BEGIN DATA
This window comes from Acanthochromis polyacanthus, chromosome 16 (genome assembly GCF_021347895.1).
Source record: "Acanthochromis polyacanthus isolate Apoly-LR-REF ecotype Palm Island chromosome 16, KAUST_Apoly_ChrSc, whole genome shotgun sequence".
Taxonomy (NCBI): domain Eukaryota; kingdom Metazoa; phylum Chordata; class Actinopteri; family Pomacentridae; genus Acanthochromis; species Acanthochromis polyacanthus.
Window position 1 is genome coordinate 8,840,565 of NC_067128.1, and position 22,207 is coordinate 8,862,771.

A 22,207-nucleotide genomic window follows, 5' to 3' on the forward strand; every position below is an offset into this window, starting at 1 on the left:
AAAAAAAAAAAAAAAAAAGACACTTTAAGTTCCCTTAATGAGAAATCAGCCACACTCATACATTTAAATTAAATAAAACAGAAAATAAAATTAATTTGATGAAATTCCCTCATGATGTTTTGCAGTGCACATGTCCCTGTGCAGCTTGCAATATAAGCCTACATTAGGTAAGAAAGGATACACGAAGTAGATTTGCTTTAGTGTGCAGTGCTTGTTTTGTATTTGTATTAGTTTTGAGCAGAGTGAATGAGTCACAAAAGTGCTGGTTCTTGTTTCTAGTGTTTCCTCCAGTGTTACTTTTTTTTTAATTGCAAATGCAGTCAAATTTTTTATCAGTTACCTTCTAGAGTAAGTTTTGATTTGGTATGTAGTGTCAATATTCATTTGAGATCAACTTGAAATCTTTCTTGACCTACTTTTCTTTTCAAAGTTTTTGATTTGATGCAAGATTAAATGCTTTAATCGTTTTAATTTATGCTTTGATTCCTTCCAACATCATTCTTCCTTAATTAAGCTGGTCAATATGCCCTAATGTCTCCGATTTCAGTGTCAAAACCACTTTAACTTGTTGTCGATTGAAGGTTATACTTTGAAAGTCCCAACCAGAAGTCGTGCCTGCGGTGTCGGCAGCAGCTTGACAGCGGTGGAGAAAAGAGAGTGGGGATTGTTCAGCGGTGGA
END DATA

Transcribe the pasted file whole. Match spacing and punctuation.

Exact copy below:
This window comes from Acanthochromis polyacanthus, chromosome 16 (genome assembly GCF_021347895.1).
Source record: "Acanthochromis polyacanthus isolate Apoly-LR-REF ecotype Palm Island chromosome 16, KAUST_Apoly_ChrSc, whole genome shotgun sequence".
Taxonomy (NCBI): domain Eukaryota; kingdom Metazoa; phylum Chordata; class Actinopteri; family Pomacentridae; genus Acanthochromis; species Acanthochromis polyacanthus.
Window position 1 is genome coordinate 8,840,565 of NC_067128.1, and position 22,207 is coordinate 8,862,771.

A 22,207-nucleotide genomic window follows, 5' to 3' on the forward strand; every position below is an offset into this window, starting at 1 on the left:
AAAAAAAAAAAAAAAAAAGACACTTTAAGTTCCCTTAATGAGAAATCAGCCACACTCATACATTTAAATTAAATAAAACAGAAAATAAAATTAATTTGATGAAATTCCCTCATGATGTTTTGCAGTGCACATGTCCCTGTGCAGCTTGCAATATAAGCCTACATTAGGTAAGAAAGGATACACGAAGTAGATTTGCTTTAGTGTGCAGTGCTTGTTTTGTATTTGTATTAGTTTTGAGCAGAGTGAATGAGTCACAAAAGTGCTGGTTCTTGTTTCTAGTGTTTCCTCCAGTGTTACTTTTTTTTTAATTGCAAATGCAGTCAAATTTTTTATCAGTTACCTTCTAGAGTAAGTTTTGATTTGGTATGTAGTGTCAATATTCATTTGAGATCAACTTGAAATCTTTCTTGACCTACTTTTCTTTTCAAAGTTTTTGATTTGATGCAAGATTAAATGCTTTAATCGTTTTAATTTATGCTTTGATTCCTTCCAACATCATTCTTCCTTAATTAAGCTGGTCAATATGCCCTAATGTCTCCGATTTCAGTGTCAAAACCACTTTAACTTGTTGTCGATTGAAGGTTATACTTTGAAAGTCCCAACCAGAAGTCGTGCCTGCGGTGTCGGCAGCAGCTTGACAGCGGTGGAGAAAAGAGAGTGGGGATTGTTCAGCGGTGGA